Co-Design Session #1

We are holding a co-design session on October 19th, 2017 from 10am-2:30pm at the Inclusive Design Research Centre at OCAD University.

 

What is a co-design session?

A co-design session is an opportunity for diverse members of diverse communities to come together to collaborate, experiment, and explore a problem or project. The objective of the Bodies in Translation co-design session is to explore different perspectives on sharing digital information and creating teaching/learning tools in interactive, useful and playful ways.

 

 

Here is some more information about what we are hoping to get out of the day:

The co-design session will explore how we can effectively share knowledge generated over the course of the grant with different users. Broadly, the goals of the co-design sessions are to explore what the knowledge platform could be, what potential users want to see in a platform, how users would want to engage with the platform and how the platform can act as an effective teaching and learning  tool. A major goal of the co-design session will be to learn about how the platform can best mobilize the pedagogical possibilities of activist art. Here we use “pedagogy” to refer primarily to higher education teaching contexts; in other words, we wish to know how higher education instructors and learners across disciplines as well as educators and learners within policy-making and practice institutional contexts and in community activist contexts would like to engage with the platform and what kinds of resources would be most helpful to them. Relatedly, we would like to know what artists, activists, designers, and community members might like educators (including educators who belong to these groups) to know and teach about and what they want learners to understand (and if relevant, put into practice).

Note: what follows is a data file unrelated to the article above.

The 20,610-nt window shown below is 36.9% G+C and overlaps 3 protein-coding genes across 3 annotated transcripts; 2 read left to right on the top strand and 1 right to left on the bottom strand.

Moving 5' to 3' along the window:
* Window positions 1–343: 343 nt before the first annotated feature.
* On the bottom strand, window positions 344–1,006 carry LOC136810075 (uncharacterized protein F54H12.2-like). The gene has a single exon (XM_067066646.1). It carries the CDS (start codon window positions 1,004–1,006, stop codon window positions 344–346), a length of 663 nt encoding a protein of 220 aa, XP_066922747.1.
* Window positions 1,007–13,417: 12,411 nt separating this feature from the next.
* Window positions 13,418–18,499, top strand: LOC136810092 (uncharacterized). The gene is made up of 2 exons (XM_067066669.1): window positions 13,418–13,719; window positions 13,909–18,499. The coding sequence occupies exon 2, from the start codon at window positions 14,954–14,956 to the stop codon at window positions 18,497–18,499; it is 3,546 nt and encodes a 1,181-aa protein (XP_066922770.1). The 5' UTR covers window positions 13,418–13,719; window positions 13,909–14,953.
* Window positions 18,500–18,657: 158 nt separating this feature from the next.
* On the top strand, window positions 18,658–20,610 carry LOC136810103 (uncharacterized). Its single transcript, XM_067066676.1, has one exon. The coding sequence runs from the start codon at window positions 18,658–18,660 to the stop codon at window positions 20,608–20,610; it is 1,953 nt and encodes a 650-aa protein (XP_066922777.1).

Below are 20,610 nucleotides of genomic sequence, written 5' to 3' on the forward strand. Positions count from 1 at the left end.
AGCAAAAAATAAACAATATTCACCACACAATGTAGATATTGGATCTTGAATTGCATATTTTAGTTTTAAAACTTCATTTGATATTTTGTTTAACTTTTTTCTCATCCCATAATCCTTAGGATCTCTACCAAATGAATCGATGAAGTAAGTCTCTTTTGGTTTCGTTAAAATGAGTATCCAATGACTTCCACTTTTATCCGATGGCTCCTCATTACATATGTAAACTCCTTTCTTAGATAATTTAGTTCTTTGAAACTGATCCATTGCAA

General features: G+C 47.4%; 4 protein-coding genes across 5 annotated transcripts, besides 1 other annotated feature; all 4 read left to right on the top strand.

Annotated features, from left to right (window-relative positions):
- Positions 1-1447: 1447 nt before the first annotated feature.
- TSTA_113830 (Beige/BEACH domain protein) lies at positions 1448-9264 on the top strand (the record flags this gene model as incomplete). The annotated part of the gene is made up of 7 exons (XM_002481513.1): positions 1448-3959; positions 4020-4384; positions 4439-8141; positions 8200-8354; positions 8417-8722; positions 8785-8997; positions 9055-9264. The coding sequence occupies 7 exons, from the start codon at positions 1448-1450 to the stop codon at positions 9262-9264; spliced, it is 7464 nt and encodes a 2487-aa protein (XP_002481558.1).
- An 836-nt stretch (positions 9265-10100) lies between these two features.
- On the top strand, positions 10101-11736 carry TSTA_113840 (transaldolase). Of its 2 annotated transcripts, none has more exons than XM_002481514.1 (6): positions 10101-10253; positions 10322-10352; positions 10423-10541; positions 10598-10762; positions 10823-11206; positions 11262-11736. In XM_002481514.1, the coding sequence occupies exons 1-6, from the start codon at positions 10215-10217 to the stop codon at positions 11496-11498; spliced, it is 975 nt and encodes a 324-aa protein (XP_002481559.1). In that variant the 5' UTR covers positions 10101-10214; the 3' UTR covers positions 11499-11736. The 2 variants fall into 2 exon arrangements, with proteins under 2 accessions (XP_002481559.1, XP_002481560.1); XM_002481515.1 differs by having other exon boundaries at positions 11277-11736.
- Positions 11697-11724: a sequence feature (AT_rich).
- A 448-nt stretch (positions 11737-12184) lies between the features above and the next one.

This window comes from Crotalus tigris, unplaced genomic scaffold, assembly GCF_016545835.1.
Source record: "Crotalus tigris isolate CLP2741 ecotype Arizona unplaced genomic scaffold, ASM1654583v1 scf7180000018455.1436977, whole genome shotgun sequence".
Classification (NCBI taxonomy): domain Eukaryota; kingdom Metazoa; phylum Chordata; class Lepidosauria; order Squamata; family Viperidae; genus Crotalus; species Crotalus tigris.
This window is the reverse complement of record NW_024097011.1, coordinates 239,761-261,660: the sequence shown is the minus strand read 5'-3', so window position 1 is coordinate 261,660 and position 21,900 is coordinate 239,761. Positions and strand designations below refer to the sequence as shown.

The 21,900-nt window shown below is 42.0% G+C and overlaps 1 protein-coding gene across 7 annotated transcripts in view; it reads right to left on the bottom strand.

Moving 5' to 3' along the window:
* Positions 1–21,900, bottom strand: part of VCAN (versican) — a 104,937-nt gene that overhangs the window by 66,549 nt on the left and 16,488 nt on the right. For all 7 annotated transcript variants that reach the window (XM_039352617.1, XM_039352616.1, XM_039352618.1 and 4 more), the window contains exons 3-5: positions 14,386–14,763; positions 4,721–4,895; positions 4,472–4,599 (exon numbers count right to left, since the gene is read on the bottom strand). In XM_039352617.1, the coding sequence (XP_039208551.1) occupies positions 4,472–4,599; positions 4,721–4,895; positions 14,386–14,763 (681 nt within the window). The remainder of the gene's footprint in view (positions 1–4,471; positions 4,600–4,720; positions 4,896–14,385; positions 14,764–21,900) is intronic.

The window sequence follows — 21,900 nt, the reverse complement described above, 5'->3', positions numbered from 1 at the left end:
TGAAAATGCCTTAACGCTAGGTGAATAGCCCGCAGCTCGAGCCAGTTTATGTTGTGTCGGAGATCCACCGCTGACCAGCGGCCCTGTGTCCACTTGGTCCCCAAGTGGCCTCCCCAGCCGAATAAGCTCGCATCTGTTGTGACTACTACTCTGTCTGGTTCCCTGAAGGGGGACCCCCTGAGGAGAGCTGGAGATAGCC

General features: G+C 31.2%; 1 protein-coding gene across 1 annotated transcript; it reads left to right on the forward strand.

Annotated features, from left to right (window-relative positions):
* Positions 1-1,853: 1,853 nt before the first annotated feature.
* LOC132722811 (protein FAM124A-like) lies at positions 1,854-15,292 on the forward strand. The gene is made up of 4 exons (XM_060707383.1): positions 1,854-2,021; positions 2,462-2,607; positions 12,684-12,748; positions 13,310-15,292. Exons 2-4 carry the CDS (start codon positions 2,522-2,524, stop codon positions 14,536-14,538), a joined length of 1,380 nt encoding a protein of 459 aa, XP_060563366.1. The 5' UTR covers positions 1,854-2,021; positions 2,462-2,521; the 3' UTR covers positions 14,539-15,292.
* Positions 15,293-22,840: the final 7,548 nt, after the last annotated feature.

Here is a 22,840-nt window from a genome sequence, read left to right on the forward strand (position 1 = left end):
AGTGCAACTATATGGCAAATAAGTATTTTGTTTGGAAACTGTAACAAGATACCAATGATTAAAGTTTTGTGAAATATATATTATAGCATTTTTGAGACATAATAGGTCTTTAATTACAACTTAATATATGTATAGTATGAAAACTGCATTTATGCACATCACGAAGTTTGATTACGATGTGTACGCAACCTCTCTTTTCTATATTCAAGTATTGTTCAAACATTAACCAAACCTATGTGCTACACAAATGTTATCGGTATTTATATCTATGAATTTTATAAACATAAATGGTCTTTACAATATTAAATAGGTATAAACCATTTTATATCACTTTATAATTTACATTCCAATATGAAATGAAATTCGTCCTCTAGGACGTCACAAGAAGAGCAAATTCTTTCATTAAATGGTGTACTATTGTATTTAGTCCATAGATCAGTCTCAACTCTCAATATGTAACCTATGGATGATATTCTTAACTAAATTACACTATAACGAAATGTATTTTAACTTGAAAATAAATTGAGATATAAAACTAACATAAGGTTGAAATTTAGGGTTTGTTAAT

More concretely, we are asking:

  • What are the pedagogical possibilities of an interactive knowledge platform?
  • What forms will the “interactivity” take?
  • What modalities will be most useful for different target audiences (i.e., visual, voice, text, etc.)
  • Under what conditions would people want to use the platform, and for what ends?
  • How can we attend to the needs of different audiences at the same time?
  • How can we hold multiple sets of accessibility needs while designing the platform?
  • How can the platform spark the curiosity of those who might not otherwise imagine inclusive and accountable ways of working?

Our main audiences include:

  • Artists
  • Designers
  • Educators
  • Students and learners
  • People who might not otherwise be thinking about non-normative models of embodiment in their practice
  • Policy-makers and practitioners in diverse institutional contexts
  • Activists
  • Historians
  • Community members

If you have any questions, please feel free to contact Andrea LaMarre via email at alamarre@uoguelph.ca or by phone at 519 993 6435.

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